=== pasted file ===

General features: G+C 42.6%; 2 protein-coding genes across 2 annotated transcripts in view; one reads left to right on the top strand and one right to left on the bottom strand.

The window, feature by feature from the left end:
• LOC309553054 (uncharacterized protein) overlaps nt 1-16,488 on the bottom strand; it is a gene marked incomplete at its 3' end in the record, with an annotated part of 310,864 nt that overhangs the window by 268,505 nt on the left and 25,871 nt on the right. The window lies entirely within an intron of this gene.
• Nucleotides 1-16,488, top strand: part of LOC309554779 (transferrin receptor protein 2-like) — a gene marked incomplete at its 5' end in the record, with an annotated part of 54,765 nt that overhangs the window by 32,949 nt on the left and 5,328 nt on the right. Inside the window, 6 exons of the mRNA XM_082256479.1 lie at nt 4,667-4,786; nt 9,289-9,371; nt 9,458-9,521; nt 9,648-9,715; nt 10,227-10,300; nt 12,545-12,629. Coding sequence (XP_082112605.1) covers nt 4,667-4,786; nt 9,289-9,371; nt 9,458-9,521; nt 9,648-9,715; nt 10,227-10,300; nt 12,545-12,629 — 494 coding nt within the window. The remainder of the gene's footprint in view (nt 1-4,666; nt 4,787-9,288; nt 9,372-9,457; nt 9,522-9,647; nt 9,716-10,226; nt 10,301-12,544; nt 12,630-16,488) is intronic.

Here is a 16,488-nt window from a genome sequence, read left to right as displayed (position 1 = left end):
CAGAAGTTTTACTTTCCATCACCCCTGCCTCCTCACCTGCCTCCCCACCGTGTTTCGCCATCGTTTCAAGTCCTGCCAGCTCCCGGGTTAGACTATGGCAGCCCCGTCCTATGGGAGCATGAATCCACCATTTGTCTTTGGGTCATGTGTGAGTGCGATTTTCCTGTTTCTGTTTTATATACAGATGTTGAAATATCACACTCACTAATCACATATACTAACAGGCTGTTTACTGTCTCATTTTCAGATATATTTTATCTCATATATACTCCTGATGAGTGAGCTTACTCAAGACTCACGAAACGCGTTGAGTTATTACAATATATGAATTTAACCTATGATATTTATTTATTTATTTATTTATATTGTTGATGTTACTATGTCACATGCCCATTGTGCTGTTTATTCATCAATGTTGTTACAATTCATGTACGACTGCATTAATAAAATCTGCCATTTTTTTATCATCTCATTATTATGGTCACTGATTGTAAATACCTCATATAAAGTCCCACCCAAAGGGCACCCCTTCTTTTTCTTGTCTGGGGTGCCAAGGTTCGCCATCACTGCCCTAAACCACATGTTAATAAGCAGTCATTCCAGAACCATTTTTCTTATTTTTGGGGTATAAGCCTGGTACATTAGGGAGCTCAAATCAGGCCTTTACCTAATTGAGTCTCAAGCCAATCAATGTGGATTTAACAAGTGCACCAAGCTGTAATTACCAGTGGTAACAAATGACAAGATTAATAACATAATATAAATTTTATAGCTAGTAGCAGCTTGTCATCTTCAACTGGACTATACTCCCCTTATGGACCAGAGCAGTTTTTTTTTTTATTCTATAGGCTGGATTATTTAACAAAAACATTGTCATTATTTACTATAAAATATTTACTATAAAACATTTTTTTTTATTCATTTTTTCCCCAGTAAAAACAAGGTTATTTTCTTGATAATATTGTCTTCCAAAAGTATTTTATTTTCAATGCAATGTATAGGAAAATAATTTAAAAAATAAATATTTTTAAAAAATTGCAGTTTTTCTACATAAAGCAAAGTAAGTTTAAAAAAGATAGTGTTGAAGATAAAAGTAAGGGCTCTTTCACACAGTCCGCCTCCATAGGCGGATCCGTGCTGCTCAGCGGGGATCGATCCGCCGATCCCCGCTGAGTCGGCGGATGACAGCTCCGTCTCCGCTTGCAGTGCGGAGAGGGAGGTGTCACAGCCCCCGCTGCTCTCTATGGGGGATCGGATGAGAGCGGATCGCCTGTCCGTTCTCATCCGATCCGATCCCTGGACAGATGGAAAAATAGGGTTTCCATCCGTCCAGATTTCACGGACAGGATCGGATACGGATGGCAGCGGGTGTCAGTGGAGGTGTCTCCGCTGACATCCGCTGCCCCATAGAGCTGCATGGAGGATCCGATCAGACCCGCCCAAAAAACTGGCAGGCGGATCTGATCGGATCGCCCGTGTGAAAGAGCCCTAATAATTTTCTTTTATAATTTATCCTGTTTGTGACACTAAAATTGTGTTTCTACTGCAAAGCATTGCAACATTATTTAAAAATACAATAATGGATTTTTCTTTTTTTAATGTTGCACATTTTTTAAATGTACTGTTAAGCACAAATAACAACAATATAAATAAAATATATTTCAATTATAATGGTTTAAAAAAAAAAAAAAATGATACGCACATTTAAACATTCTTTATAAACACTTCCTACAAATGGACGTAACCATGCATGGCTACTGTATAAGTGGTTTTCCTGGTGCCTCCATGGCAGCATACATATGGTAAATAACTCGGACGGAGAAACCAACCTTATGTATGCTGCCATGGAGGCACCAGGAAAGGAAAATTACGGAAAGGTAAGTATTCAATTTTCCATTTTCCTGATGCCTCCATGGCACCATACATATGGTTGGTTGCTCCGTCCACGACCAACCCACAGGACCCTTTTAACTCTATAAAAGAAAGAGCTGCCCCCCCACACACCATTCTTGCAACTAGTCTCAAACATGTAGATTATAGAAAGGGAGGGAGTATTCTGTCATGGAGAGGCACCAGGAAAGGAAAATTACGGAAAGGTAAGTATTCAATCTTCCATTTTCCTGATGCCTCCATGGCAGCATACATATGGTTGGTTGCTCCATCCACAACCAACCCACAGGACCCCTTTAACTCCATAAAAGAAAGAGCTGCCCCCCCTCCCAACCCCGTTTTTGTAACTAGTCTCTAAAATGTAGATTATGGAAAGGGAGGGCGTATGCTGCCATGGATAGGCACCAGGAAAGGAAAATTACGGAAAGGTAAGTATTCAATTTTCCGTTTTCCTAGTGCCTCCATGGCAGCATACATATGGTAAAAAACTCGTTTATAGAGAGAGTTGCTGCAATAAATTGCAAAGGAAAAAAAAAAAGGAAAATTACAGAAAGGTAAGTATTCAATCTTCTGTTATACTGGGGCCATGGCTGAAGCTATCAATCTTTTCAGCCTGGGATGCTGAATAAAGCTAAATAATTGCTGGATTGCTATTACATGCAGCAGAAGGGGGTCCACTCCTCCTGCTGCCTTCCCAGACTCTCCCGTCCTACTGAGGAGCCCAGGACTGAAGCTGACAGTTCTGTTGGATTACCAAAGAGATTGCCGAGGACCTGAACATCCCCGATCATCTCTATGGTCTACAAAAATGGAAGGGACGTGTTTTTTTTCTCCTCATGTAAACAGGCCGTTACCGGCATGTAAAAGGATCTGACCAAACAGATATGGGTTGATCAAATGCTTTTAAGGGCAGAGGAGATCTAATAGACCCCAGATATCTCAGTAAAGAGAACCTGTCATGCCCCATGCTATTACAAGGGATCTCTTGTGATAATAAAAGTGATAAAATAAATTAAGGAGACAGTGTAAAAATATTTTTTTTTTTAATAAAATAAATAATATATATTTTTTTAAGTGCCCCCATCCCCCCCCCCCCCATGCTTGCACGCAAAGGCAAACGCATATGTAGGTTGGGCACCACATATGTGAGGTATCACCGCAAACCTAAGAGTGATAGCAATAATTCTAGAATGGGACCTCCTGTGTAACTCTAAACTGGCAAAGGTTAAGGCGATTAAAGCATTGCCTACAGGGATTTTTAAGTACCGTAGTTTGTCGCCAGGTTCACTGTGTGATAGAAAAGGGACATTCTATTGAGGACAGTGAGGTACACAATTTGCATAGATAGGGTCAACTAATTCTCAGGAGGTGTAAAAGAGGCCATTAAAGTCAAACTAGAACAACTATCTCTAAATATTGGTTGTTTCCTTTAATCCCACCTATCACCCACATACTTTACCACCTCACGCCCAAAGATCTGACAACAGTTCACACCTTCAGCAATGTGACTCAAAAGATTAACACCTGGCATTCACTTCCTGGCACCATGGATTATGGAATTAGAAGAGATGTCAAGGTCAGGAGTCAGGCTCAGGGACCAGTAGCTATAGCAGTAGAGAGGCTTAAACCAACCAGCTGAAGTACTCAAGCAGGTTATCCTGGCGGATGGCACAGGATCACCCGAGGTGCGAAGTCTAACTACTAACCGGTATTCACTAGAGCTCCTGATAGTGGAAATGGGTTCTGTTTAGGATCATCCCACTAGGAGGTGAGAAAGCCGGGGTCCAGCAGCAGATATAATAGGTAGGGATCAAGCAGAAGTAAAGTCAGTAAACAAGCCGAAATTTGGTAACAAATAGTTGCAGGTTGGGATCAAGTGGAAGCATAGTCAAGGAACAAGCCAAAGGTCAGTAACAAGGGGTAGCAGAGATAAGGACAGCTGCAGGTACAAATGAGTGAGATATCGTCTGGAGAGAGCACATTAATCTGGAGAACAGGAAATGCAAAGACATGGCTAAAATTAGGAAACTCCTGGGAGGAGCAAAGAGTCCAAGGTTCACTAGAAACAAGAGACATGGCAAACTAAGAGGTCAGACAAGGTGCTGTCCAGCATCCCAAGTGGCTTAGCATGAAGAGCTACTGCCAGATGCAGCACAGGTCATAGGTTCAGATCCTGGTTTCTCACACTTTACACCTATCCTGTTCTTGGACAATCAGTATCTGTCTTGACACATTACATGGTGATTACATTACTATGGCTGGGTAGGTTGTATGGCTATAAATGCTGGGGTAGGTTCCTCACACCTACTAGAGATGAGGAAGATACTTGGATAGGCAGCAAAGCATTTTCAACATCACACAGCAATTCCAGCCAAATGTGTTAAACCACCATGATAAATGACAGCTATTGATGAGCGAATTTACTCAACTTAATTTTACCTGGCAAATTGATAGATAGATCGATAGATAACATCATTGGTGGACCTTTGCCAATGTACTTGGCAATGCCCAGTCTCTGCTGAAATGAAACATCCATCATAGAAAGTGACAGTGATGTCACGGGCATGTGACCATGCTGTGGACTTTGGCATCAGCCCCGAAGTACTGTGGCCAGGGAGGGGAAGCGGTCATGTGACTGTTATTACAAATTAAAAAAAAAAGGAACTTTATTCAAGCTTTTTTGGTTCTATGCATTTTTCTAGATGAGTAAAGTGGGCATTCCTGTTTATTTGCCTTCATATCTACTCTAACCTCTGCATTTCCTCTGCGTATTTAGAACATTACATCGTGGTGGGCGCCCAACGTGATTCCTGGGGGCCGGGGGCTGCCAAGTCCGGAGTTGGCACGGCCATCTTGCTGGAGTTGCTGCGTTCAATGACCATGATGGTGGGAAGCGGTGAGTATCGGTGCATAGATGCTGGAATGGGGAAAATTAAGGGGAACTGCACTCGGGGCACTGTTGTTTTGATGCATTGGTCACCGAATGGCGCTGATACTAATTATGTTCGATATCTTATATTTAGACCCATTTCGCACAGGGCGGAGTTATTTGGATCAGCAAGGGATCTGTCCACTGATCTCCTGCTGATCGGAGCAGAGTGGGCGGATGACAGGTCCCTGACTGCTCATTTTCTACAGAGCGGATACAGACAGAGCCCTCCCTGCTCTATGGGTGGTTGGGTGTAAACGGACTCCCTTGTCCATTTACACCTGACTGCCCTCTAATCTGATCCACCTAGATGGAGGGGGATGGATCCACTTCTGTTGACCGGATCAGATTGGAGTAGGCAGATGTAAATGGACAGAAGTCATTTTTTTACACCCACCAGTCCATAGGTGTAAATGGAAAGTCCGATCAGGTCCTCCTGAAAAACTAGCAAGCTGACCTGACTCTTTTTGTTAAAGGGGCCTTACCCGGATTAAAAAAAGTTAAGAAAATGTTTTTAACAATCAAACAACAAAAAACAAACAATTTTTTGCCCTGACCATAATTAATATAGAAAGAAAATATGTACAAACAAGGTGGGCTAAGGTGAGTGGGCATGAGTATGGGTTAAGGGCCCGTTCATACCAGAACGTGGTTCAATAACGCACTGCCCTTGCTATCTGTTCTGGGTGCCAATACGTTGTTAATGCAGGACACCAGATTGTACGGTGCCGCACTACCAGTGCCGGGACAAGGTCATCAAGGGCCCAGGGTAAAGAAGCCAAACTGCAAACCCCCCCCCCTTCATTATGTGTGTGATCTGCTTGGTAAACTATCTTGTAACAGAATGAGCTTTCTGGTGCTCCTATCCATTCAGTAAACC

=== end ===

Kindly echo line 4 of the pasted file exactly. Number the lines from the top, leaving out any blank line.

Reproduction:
• Nucleotides 1-16,488, top strand: part of LOC309554779 (transferrin receptor protein 2-like) — a gene marked incomplete at its 5' end in the record, with an annotated part of 54,765 nt that overhangs the window by 32,949 nt on the left and 5,328 nt on the right. Inside the window, 6 exons of the mRNA XM_082256479.1 lie at nt 4,667-4,786; nt 9,289-9,371; nt 9,458-9,521; nt 9,648-9,715; nt 10,227-10,300; nt 12,545-12,629. Coding sequence (XP_082112605.1) covers nt 4,667-4,786; nt 9,289-9,371; nt 9,458-9,521; nt 9,648-9,715; nt 10,227-10,300; nt 12,545-12,629 — 494 coding nt within the window. The remainder of the gene's footprint in view (nt 1-4,666; nt 4,787-9,288; nt 9,372-9,457; nt 9,522-9,647; nt 9,716-10,226; nt 10,301-12,544; nt 12,630-16,488) is intronic.